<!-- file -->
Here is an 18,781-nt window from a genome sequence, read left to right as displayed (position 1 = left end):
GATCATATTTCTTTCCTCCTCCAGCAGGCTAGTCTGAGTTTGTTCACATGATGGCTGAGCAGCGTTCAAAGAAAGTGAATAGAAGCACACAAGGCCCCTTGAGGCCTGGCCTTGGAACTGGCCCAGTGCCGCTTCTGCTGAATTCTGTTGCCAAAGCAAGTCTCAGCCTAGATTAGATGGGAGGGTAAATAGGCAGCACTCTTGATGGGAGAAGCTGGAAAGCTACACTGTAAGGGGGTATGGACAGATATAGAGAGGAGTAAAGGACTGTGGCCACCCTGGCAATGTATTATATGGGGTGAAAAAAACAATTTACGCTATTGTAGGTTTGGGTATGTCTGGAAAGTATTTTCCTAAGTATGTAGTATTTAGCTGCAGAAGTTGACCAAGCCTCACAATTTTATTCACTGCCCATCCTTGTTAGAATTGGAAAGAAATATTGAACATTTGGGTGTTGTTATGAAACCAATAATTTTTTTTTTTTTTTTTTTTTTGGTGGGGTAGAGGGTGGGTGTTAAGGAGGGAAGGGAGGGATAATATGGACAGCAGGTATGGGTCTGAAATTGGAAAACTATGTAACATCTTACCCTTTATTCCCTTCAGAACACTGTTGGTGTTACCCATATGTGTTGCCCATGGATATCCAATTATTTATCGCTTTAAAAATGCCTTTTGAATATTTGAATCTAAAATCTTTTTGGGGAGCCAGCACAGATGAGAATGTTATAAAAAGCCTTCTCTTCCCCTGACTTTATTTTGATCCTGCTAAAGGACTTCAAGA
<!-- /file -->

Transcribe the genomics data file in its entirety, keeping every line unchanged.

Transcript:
Here is an 18,781-nt window from a genome sequence, read left to right as displayed (position 1 = left end):
GATCATATTTCTTTCCTCCTCCAGCAGGCTAGTCTGAGTTTGTTCACATGATGGCTGAGCAGCGTTCAAAGAAAGTGAATAGAAGCACACAAGGCCCCTTGAGGCCTGGCCTTGGAACTGGCCCAGTGCCGCTTCTGCTGAATTCTGTTGCCAAAGCAAGTCTCAGCCTAGATTAGATGGGAGGGTAAATAGGCAGCACTCTTGATGGGAGAAGCTGGAAAGCTACACTGTAAGGGGGTATGGACAGATATAGAGAGGAGTAAAGGACTGTGGCCACCCTGGCAATGTATTATATGGGGTGAAAAAAACAATTTACGCTATTGTAGGTTTGGGTATGTCTGGAAAGTATTTTCCTAAGTATGTAGTATTTAGCTGCAGAAGTTGACCAAGCCTCACAATTTTATTCACTGCCCATCCTTGTTAGAATTGGAAAGAAATATTGAACATTTGGGTGTTGTTATGAAACCAATAATTTTTTTTTTTTTTTTTTTTTTGGTGGGGTAGAGGGTGGGTGTTAAGGAGGGAAGGGAGGGATAATATGGACAGCAGGTATGGGTCTGAAATTGGAAAACTATGTAACATCTTACCCTTTATTCCCTTCAGAACACTGTTGGTGTTACCCATATGTGTTGCCCATGGATATCCAATTATTTATCGCTTTAAAAATGCCTTTTGAATATTTGAATCTAAAATCTTTTTGGGGAGCCAGCACAGATGAGAATGTTATAAAAAGCCTTCTCTTCCCCTGACTTTATTTTGATCCTGCTAAAGGACTTCAAGA